Search engines and other e-retailers lose share as shoppers increasingly turn to Amazon for product searches, a Bloomreach survey finds.
Shopping cart abandonment was up 2.7% and visitors viewing only one page rose nearly 19% in the first quarter over a year ago, according to MarketLive Inc. More visitors are coming from search engines, and they’re comparing prices closely.
Consumers were more likely to click off an e-commerce site after viewing just one page and to abandon shopping carts in the first quarter than they were a year ago, according to data compiled by e-commerce platform provider MarketLive Inc. This reflects more shoppers using search engines and many comparison shopping for the best price, MarketLive says.
The shopping cart abandonment rate went up 2.7% from 57.88% in Q1 2007 to 59.43% in the first quarter of this year, while “one-and-out” visits to e-commerce sites jumped 18.9% from 32.94% to 39.15%, according to the MarketLive Performance Index, based on activity from nearly 100 e-commerce sites MarketLive supports.
“It’s a reflection of the state of the economy and how the social researcher is dominating the marketplace,” says Jaye Sullivan, senior Internet strategist at MarketLive. About two-thirds of consumers now start their research at search engines, she says, which means many visitors are new to e-commerce sites and more likely to click off quickly if they don’t find what they want. “Abandonment follows from that,” Sullivan says. “More people are doing research and they’re price-sensitive, so they’re opening up more carts to check out the price.”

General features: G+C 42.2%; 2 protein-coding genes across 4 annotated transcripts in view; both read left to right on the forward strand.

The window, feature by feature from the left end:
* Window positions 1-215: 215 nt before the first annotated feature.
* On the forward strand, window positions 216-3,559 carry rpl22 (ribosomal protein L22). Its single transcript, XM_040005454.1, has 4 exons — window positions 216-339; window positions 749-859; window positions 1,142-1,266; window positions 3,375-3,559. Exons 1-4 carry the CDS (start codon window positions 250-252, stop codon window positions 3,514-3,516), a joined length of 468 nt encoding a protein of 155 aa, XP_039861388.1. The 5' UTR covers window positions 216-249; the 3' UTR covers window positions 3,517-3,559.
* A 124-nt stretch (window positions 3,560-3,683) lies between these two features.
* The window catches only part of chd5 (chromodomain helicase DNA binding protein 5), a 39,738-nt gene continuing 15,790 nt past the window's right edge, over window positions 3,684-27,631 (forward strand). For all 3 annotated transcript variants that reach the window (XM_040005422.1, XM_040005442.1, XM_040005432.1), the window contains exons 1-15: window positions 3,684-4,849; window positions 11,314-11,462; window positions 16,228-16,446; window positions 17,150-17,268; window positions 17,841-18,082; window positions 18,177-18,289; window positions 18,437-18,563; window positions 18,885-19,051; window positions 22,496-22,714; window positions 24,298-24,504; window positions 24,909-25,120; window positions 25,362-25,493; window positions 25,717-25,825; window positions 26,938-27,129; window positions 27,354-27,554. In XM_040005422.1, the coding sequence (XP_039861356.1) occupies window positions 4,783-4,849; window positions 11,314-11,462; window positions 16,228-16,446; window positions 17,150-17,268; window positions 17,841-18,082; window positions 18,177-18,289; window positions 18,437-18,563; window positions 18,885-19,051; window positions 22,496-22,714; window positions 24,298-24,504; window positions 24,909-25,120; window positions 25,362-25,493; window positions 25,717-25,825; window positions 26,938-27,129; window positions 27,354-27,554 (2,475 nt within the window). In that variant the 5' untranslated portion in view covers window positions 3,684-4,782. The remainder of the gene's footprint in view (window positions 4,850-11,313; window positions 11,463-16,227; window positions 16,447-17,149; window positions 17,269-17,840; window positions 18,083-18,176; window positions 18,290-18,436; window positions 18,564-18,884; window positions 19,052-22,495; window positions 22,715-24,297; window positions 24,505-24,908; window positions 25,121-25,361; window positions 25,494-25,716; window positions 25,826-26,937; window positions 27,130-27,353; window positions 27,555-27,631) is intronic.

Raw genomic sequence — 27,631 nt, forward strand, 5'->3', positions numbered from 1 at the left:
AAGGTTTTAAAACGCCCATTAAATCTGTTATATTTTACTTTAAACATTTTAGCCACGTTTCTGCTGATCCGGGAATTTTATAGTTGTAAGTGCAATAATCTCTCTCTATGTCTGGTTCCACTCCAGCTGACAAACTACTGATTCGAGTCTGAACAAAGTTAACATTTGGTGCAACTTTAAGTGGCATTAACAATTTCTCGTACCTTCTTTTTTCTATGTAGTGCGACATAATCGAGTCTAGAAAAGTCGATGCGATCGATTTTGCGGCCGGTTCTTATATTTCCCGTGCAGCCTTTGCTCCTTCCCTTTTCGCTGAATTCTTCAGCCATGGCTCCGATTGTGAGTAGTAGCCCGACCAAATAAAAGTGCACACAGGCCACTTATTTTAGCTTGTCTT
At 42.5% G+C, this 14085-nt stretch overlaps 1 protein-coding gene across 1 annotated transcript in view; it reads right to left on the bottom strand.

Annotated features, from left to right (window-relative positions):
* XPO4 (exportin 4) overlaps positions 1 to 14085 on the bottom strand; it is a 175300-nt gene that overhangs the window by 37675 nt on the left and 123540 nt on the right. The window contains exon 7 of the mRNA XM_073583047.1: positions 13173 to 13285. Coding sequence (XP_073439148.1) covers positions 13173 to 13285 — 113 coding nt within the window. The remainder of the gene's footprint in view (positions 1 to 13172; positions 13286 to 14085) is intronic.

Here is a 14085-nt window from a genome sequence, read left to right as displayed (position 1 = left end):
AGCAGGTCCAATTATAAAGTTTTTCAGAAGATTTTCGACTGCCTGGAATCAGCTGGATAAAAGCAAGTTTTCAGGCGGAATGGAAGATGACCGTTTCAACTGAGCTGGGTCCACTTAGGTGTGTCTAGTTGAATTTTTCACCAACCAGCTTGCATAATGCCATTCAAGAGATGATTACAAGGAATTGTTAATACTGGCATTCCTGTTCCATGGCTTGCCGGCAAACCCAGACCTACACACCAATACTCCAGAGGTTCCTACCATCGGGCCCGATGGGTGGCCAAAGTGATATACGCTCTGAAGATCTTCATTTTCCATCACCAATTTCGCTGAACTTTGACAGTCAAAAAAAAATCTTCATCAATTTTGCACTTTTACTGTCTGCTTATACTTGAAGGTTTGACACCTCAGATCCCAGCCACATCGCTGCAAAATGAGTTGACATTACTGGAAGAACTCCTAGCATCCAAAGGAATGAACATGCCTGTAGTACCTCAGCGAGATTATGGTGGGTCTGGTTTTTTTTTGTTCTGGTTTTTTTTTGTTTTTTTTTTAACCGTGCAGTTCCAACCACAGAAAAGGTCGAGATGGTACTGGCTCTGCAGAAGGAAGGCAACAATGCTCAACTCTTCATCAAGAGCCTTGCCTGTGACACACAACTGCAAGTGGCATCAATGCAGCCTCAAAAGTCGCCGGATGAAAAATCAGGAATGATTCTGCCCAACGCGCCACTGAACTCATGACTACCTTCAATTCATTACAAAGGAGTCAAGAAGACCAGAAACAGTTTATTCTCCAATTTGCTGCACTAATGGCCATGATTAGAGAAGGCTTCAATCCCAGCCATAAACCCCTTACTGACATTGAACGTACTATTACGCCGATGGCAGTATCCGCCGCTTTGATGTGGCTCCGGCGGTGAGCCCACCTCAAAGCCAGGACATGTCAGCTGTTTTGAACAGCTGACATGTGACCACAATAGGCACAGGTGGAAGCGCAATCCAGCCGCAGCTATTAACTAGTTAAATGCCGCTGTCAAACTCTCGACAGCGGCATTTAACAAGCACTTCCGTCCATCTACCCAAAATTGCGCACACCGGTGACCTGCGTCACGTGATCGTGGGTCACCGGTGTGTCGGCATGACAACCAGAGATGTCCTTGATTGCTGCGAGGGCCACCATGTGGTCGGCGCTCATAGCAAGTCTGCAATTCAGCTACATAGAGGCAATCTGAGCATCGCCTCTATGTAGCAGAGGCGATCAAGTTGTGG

Two other metrics were little changed from a year ago. Conversion rate was 3.96% in Q1 2008 while 8.87% of visitors visited shopping carts, both up about 0.5% from the prior year.
To keep visitors at their sites longer, e-retailers must make sure their landing pages provide relevant and compelling content, Sullivan says. She cites the example of a housewares retailer that was using a third party to handle its paid search ad program. For that retailer, the term “cutting board” was an important keyword, and the search firm was directing all traffic from those ads to a product page showing a single cutting board, when the retailer offered dozens of cutting boards. E-retailers can use analytics tools to pinpoint examples like that of landing pages that are converting poorly, Sullivan says.
To reduce shopping cart abandonment, Sullivan suggests adding text to cart pages that provides information about the company’s history to build trust and to make sure there is a toll-free number customers can call for service. “That tells the customer that this is a legitimate company and I can get immediate help from a live person when I need it,” she says.
The MarketLive Index report, the first to report four quarters of data, also highlights the value of loyal customers. They are more than three times more likely to convert than first-time visitors-25% vs. 8%--and twice as likely to make it to the shopping cart page-34.2% vs. 17.1%-MarketLive says, based on a 15-month analysis of data from 36 long-standing clients. MarketLive recommends making relevant, personalized e-mail offers to customers to retain their loyalty.